Efforts to increase smoke detector use in U.S. households : an inventory of programs
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Efforts to increase smoke detector use in U.S. households : an inventory of programs

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      Each year in the United States, thousands of people die or are severely injued by fires and burns In 1992 alone, fires and burns claimed the lives of 4,800 people. At the Centers for Disease Control and Prevention’s National Center for Injury Prevention and Control, the Division of Unintentional Injury Prevention (DUIP) works to prevent these needless deaths by conducting, coordinating, and funding fire and burn prevention research and interventions at the state, local, and community levels.

      One of the most effective ways to prevent deaths and injuries from fires is to install and maintain smoke detectors in households. As part of this effort, the DUIP conducted a nationwide survey in 1994 to identify the various strategies being used to increase the use of smoke detectors in homes. Agencies from across the country responded to the survey, providing detailed descriptions of how they conducted smoke detector giveaway programs, how their programs increased the prevalence of smoke detector use in residences, and the lessons they learned from the experience. This publication features the descriptions of 49 programs from 33 states as well as two national programs.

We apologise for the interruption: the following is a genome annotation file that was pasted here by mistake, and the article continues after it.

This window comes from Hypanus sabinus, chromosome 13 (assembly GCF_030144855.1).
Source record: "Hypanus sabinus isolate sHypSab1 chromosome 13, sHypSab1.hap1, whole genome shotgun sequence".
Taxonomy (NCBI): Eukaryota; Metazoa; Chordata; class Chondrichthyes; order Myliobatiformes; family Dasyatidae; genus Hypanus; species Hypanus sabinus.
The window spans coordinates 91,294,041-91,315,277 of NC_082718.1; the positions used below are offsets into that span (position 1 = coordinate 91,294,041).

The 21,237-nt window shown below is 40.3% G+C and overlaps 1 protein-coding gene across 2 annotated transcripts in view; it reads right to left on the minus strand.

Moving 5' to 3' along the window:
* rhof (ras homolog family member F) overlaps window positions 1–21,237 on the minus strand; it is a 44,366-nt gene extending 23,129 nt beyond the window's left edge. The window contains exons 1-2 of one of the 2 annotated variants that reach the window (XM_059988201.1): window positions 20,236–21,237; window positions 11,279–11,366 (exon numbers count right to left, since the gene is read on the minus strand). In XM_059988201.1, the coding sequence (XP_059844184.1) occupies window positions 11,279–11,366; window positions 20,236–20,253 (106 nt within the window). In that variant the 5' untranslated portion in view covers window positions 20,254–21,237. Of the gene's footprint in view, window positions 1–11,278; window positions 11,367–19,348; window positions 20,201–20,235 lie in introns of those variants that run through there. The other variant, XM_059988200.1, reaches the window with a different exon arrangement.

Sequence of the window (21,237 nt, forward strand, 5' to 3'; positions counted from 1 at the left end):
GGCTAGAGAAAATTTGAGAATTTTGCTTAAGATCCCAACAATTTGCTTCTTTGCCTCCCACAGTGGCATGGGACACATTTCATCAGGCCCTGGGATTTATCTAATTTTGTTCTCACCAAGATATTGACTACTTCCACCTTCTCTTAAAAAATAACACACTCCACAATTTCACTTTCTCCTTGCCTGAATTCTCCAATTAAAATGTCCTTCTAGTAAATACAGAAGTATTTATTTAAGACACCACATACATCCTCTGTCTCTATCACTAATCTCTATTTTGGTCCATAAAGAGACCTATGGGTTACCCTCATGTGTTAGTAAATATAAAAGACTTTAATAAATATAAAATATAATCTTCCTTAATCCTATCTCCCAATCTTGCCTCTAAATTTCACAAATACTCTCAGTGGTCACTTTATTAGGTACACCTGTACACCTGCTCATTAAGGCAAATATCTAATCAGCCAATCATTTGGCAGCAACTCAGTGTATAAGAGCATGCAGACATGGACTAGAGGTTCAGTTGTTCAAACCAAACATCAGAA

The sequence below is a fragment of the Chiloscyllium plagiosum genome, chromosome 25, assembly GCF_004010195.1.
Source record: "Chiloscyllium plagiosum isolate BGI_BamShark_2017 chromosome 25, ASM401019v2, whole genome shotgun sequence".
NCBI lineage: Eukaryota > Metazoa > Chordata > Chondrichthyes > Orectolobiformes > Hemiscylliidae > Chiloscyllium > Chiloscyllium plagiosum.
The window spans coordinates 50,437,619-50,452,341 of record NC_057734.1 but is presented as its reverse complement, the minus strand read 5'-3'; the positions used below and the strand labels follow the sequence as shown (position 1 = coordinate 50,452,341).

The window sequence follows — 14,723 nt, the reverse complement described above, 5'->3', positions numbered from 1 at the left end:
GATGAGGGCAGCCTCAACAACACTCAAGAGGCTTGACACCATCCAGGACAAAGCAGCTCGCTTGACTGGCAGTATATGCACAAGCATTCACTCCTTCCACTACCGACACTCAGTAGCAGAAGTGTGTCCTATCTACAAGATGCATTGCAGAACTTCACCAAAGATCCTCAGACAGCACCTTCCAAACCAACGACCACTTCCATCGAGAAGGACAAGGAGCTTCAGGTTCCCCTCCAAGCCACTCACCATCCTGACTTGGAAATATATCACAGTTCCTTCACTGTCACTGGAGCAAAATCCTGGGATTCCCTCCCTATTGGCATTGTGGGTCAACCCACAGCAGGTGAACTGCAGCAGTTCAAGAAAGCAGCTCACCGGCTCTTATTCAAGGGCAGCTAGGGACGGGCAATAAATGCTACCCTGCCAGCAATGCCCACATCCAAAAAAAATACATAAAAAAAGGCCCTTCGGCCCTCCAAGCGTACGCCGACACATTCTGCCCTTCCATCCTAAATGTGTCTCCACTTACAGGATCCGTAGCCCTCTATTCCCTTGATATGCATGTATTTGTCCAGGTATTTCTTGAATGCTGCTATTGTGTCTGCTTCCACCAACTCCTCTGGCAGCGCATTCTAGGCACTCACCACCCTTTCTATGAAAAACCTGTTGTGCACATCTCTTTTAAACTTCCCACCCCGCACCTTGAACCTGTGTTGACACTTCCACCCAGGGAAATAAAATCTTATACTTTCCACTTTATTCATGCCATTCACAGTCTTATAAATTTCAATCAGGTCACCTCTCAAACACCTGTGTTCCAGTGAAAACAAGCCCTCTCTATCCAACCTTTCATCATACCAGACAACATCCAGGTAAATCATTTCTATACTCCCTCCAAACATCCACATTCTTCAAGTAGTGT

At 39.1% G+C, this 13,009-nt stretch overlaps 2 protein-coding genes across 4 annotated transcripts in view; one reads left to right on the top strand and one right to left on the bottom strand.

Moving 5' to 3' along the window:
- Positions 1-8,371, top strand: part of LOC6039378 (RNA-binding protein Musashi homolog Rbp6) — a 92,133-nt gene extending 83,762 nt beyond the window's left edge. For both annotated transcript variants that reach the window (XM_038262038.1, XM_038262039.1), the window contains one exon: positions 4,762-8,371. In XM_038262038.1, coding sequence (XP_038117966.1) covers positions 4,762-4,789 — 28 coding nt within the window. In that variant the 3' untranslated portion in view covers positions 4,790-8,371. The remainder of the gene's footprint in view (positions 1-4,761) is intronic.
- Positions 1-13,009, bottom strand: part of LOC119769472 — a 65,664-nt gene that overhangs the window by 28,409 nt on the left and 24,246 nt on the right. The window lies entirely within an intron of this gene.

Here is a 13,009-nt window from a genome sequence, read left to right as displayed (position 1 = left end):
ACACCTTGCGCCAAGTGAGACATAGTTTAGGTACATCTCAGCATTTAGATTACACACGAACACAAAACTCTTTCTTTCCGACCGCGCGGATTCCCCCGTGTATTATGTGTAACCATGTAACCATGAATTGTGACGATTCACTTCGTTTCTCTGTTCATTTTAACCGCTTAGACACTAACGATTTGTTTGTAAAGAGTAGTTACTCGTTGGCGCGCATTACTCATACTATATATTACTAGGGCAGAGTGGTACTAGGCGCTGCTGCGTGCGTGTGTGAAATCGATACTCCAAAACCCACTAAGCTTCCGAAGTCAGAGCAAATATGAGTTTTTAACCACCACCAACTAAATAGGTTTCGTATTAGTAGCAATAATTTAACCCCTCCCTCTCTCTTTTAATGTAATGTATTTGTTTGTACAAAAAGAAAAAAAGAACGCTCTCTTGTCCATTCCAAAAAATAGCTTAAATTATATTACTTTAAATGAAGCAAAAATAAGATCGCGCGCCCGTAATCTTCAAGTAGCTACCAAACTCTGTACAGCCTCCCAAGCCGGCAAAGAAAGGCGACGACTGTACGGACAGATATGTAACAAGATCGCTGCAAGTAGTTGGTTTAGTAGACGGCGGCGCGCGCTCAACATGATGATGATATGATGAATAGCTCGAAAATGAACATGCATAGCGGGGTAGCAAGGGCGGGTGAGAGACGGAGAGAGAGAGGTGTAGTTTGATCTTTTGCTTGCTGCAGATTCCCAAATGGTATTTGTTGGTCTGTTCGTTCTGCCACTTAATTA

The 10 programs at the beginning of this book (pages 3-24) are described first because they are more comprehensive than the other programs in terms of design, conduct, and results received, and they are more representative of the general population demographically These 10 programs have used unique sampling strategies, and they have conducted evaluations to assess the prevalence and adequacy of smoke detectors as well as the effectiveness of smoke detector maintenance strategies. Descriptions of the other programs (pages 25-110) further illustrate the broad range of smoke detector giveaway programs taking place in the United States. Some of these programs have been completed, and others are ongoing.

      The purpose of this publication is to raise people’s awareness of what fire departments, health

      departments, and other groups are doing to increase the use of smoke detectors in households across the United States, because this is a crucial part of fire prevention activities. This document also should serve as a model for groups interested in conducting programs to distribute smoke

      detectors as part of their fire prevention activities. For more information about a particular program, call or write to the contact person listed at the beginning of the program description.

      Suggested citation: National Center for Injury Prevention and Control. Efforts to increase smoke detector use in U.S. households: an inventory of programs. Atlanta, GA: Centers for Disease Control and Prevention. 1996.

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